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Family, friends work to 'Bring Austin Home'

Austin Brashears, a Marina High School graduate, died in a van crash in New Zealand on Saturday. His loved ones hope to bring his body back to the U.S.

May 14, 2012|By Michael Miller
(Courtesy Debbie…)

When Austin Brashears was ready to take off for New Zealand, his mother's boss lent him a small item for his travels: a backpack. The Huntington Beach resident had arranged a semester abroad, and he didn't intend to spend all his time outside class lounging in the dorm.

"He was not going to be laying around playing Xbox," said Debbie Kagawa, chief financial officer of Capital Resources & Insurance, Inc., where Brashears' mother has worked for more than 10 years. "He was going to be out seeing people."

Now Kagawa, who joined so many others in seeing Brashears off, is part of a group working soberly to bring him home.

Brashears, who graduated from Marina High School in 2009, died Saturday along with two others when their minivan rolled over on a New Zealand highway. The Boston University student's family and friends have launched a campaign titled Bring Austin Home to raise the funds to fly his body back to the United States.

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Kagawa, who oversees the campaign's PayPal account, said more than $7,000 has come in since she put it online Sunday.

Sage Russo, a high school friend of Brashears, has also started a Facebook page to solicit donations and counted about another $7,000 as of Monday. The link to the PayPal account can be found on the Facebook page.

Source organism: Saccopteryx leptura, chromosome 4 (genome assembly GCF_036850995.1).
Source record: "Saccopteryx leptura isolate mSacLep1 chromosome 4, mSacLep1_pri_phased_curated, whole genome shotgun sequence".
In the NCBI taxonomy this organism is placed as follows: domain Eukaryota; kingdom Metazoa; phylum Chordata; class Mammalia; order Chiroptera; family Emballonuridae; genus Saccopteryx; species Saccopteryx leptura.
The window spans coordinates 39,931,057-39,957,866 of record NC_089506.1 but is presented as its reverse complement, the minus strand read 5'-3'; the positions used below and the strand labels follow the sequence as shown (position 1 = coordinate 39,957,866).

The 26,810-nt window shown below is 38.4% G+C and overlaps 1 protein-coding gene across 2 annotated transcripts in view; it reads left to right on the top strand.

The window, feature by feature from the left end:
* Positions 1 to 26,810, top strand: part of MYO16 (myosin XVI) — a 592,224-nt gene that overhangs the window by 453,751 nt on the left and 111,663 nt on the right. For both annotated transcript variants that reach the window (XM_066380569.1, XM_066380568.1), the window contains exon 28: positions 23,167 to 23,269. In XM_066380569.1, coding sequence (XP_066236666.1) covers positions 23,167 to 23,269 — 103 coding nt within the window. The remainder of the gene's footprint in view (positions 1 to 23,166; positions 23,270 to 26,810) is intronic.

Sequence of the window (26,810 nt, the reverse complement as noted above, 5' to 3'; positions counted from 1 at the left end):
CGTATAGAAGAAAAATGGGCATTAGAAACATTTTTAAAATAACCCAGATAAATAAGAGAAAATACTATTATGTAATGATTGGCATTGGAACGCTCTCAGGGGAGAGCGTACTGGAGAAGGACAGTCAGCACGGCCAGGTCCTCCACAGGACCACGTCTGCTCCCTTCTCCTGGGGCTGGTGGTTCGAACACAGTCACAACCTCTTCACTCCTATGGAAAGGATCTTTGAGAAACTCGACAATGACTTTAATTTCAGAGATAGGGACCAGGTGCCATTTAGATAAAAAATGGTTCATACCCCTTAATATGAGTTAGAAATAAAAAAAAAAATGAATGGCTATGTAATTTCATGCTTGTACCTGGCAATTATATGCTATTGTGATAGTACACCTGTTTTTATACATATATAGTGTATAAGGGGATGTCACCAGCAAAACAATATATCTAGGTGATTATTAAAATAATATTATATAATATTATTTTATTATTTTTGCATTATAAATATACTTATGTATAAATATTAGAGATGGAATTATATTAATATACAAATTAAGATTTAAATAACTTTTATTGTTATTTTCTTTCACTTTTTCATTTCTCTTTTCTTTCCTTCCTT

How much it will cost to transport Brashears' body home, no one seems to know. The family posted an announcement on the Facebook page that any unused funds will go toward setting up a scholarship in their son's memory.

In the meantime, Brashears' loved ones are reeling from the shock of a life ended abruptly — a life that was full of promise, full of plans and, as he made his way through New Zealand's terrain, full of updates.

His Facebook page showed photos of him and his travel companions touring beaches and forests, dining outside their tent and mugging for the camera. Talking to friends via phone and Skype, he shared New Zealand lingo and laid out plans to attend a wedding in Oregon and serve as a resident advisor at the university dorm this fall.

"The memories we've all been sharing are just the most positive memories," Russo said. "Austin was one of the most incredible people I've ever known. He was so passionate about life and his friends and his family, and when he cared about something, he cared with his whole heart."

On the day he died, Kagawa said, Brashears was preparing to fulfill a longtime dream: His minivan was headed to an area where scenes from the "Lord of the Rings" movies had been filmed. Brashears and his friends planned to hike through the region.

Since the PayPal page went up online, Kagawa has fielded donations from places as far-flung as Germany and Singapore. In some cases, she said, the funds came from people who knew Brashears or his family; others simply donated after they read the stories online.

Russo, fighting back tears Monday morning, said she has no doubt the campaign will meet its goal.

"Regardless of how much it's going to cost or how much trouble we have to go through, we're going to bring Austin home," she said. "I'm 100% confident we'll be able to do it."

michael.miller@latimes.com

Twitter: @MichaelMillerHB

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